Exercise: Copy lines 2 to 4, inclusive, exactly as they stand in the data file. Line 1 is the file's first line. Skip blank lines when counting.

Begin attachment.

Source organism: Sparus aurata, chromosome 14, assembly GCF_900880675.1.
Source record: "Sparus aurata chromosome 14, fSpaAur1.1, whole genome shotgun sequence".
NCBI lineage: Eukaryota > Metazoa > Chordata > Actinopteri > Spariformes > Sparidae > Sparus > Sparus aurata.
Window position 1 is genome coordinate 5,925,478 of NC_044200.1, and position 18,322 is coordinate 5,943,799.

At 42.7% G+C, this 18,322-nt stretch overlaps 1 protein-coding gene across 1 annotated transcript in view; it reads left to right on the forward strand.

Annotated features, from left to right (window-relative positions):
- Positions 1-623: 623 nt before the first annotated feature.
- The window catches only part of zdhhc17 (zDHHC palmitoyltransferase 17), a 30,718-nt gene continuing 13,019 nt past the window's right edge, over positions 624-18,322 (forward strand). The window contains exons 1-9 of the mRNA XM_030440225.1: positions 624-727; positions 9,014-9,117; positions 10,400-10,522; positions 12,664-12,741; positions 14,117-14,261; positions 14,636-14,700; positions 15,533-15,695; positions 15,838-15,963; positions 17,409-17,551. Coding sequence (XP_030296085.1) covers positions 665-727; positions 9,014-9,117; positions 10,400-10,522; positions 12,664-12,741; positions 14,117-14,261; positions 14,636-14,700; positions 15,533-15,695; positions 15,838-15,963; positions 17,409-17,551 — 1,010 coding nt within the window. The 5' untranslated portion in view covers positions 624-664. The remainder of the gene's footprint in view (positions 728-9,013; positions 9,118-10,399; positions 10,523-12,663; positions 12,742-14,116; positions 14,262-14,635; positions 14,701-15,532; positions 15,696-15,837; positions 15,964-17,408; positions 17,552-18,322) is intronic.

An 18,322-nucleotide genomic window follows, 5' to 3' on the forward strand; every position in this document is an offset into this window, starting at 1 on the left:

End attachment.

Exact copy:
Source record: "Sparus aurata chromosome 14, fSpaAur1.1, whole genome shotgun sequence".
NCBI lineage: Eukaryota > Metazoa > Chordata > Actinopteri > Spariformes > Sparidae > Sparus > Sparus aurata.
Window position 1 is genome coordinate 5,925,478 of NC_044200.1, and position 18,322 is coordinate 5,943,799.